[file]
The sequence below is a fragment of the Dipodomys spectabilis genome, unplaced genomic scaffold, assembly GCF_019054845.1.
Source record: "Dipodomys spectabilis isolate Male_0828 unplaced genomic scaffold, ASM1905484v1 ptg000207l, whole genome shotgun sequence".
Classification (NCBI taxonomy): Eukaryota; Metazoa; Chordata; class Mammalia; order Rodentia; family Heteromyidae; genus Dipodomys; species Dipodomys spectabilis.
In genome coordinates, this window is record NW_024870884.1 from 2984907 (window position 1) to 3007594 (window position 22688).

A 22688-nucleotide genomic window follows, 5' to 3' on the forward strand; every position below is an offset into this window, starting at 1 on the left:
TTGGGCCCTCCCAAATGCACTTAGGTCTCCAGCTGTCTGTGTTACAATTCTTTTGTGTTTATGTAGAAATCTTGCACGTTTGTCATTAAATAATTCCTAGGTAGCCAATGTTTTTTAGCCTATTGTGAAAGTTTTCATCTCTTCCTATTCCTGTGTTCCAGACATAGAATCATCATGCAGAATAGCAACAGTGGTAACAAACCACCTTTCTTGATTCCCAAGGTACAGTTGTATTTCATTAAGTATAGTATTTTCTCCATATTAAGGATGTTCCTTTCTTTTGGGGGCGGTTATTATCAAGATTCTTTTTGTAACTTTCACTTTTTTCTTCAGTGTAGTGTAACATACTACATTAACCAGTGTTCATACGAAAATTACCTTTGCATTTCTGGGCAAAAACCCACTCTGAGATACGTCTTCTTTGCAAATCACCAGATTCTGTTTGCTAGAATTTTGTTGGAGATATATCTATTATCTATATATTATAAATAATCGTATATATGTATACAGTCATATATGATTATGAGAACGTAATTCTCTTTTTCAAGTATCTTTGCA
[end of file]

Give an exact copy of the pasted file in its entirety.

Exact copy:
The sequence below is a fragment of the Dipodomys spectabilis genome, unplaced genomic scaffold, assembly GCF_019054845.1.
Source record: "Dipodomys spectabilis isolate Male_0828 unplaced genomic scaffold, ASM1905484v1 ptg000207l, whole genome shotgun sequence".
Classification (NCBI taxonomy): Eukaryota; Metazoa; Chordata; class Mammalia; order Rodentia; family Heteromyidae; genus Dipodomys; species Dipodomys spectabilis.
In genome coordinates, this window is record NW_024870884.1 from 2984907 (window position 1) to 3007594 (window position 22688).

A 22688-nucleotide genomic window follows, 5' to 3' on the forward strand; every position below is an offset into this window, starting at 1 on the left:
TTGGGCCCTCCCAAATGCACTTAGGTCTCCAGCTGTCTGTGTTACAATTCTTTTGTGTTTATGTAGAAATCTTGCACGTTTGTCATTAAATAATTCCTAGGTAGCCAATGTTTTTTAGCCTATTGTGAAAGTTTTCATCTCTTCCTATTCCTGTGTTCCAGACATAGAATCATCATGCAGAATAGCAACAGTGGTAACAAACCACCTTTCTTGATTCCCAAGGTACAGTTGTATTTCATTAAGTATAGTATTTTCTCCATATTAAGGATGTTCCTTTCTTTTGGGGGCGGTTATTATCAAGATTCTTTTTGTAACTTTCACTTTTTTCTTCAGTGTAGTGTAACATACTACATTAACCAGTGTTCATACGAAAATTACCTTTGCATTTCTGGGCAAAAACCCACTCTGAGATACGTCTTCTTTGCAAATCACCAGATTCTGTTTGCTAGAATTTTGTTGGAGATATATCTATTATCTATATATTATAAATAATCGTATATATGTATACAGTCATATATGATTATGAGAACGTAATTCTCTTTTTCAAGTATCTTTGCA